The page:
Tackling the Ventilator Challenge
In Spring 2020, the UK government issued a nationwide “call to arms” to produce medical ventilators needed to treat critically-ill COVID-19 patients. A consortium of industrial, technology and engineering businesses from the aerospace, automotive and medical sectors came together to manufacture 15,000 units. Amongst them, MPB Industries stepped up to the challenge to supply flowmeters – a critical component of ventilators.
What role did MPB specifically play in the UK Ventilator Challenge?
MPB had to produce all the variable area flowmeters needed to produce 15,000 ventilators from the medical device company Penlon. This comprised of 30,000 flowmeter tubes in total. We also produced several hundred flowmeters that were used to check the performance of the ventilators whilst going through the production lines.
Why are flowmeters needed for ventilators?
To put it simply: When used in ventilators, one tube delivers oxygen and the other supplies air to the patient. Actually, a variable area flowmeter is a very simple device. A float is placed inside a tube that has an internal taper and as more gas or fluid passes through it the higher the float rises. The flow rate is indicated by a permanently fired enamel scale that we apply to the outside of the tube.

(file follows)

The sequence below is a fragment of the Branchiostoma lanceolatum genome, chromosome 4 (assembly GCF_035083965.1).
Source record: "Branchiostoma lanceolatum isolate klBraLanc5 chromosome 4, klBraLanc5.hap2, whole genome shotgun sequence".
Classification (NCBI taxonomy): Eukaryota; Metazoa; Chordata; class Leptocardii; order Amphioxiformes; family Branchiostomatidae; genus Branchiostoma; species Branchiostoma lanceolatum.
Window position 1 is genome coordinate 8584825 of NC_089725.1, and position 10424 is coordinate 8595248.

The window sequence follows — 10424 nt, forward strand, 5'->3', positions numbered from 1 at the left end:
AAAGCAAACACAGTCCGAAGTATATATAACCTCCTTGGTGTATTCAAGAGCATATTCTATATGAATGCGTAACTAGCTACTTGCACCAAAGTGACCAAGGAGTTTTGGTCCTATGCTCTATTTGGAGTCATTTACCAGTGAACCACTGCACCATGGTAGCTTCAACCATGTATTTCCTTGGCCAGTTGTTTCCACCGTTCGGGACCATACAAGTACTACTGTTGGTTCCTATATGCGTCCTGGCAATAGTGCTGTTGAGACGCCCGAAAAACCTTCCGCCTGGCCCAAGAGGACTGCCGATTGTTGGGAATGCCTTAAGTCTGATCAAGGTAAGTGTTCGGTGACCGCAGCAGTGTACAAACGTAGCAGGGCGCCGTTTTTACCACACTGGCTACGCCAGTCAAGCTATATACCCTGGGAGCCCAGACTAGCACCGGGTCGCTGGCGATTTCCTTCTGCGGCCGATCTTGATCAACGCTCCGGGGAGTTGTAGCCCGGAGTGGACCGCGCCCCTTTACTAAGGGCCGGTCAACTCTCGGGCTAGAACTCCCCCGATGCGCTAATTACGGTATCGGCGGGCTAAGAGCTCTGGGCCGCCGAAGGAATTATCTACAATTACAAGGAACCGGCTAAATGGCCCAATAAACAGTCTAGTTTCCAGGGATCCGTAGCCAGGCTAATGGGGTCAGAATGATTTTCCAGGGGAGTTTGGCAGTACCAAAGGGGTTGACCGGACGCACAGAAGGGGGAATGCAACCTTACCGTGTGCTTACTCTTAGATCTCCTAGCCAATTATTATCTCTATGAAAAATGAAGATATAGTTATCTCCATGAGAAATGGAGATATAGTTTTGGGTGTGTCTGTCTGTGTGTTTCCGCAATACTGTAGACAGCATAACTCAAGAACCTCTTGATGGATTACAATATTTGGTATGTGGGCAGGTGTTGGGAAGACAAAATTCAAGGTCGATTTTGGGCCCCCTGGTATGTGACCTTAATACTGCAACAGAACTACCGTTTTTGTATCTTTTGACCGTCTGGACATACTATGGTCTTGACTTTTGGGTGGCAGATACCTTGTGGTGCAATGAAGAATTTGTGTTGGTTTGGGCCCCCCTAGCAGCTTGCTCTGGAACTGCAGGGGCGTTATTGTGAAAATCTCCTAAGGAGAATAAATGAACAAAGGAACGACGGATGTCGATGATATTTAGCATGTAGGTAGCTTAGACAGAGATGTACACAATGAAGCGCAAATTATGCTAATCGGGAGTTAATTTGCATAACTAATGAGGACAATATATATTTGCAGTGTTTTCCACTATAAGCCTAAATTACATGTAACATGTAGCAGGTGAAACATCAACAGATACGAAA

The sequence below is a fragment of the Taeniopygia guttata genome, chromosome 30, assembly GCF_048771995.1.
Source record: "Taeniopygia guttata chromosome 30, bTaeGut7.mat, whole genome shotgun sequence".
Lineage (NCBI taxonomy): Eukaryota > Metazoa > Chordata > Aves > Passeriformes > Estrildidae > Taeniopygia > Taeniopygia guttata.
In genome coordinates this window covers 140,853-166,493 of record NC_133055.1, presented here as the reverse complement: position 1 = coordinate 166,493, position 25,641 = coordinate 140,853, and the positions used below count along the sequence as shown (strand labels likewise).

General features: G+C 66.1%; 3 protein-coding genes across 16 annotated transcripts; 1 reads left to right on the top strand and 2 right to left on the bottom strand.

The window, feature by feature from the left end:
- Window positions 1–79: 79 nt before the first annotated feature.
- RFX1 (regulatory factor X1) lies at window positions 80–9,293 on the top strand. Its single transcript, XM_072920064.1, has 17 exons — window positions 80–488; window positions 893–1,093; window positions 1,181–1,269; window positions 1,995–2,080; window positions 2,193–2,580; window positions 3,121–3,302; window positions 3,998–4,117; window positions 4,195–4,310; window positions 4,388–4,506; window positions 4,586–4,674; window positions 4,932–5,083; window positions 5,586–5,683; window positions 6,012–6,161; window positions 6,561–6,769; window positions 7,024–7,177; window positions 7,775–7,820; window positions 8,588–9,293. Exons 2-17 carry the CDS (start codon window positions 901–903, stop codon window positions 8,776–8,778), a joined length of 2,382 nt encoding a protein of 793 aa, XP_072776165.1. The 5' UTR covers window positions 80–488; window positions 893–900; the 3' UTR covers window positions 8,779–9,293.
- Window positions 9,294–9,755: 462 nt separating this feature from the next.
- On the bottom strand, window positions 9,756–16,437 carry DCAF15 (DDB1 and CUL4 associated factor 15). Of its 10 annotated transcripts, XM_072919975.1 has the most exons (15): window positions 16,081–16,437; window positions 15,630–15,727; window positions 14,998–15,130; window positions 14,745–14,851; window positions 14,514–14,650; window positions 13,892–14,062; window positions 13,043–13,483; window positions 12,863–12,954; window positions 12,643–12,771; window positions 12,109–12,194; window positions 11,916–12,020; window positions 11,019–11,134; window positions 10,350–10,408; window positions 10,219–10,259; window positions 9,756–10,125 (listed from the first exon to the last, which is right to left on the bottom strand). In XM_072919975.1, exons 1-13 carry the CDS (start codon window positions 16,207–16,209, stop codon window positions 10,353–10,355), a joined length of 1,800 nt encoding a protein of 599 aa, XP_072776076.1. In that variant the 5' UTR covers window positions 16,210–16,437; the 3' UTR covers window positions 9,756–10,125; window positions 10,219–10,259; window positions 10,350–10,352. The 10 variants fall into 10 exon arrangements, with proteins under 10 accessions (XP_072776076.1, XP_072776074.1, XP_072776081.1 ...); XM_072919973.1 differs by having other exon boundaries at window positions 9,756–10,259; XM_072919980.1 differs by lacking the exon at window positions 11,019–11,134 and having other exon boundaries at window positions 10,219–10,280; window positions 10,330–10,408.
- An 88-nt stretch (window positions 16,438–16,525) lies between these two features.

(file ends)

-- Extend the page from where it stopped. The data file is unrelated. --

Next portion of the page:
In practice, the tolerances involved to produce these instruments are down to microns and both the glass tube and float are made to these exacting standards.
What are the main challenges in producing and supplying a product that helps in the fight against COVID-19?
The project was of such a large scale that it involved everyone in our company and we called on the assistance of five engineers from Ford to join us for the duration of the project.
Typically, we would produce around 50 pairs of these particular flow tubes in a normal working day. However, by developing more tooling, improving production processes and working a 2 x 10 hour shift pattern for six days per week, we were able to increase this output 10-fold to 500 pairs per day.
When the original order for 10,000 tubes was trebled to 30,000, it was a relief to hear that SCHOTT could move the production slot forward and deliver the glass tubing in time for us to be able to keep up with the three assembly lines that were building ventilators 24 hours a day for 12 weeks.
Why do you use glass tubing for the flowmeters?
We use glass because of its transparency, the fact that we can form and cut it to our requirement and add a permanently fired enamel scale.
We find that the glass tube that SCHOTT provide us with is dimensionally accurate and stable all while being scratch-resistant, which is important for a visual instrument. Nearly every product that we produce features a glass tube for measuring gas or liquid flows or capacities.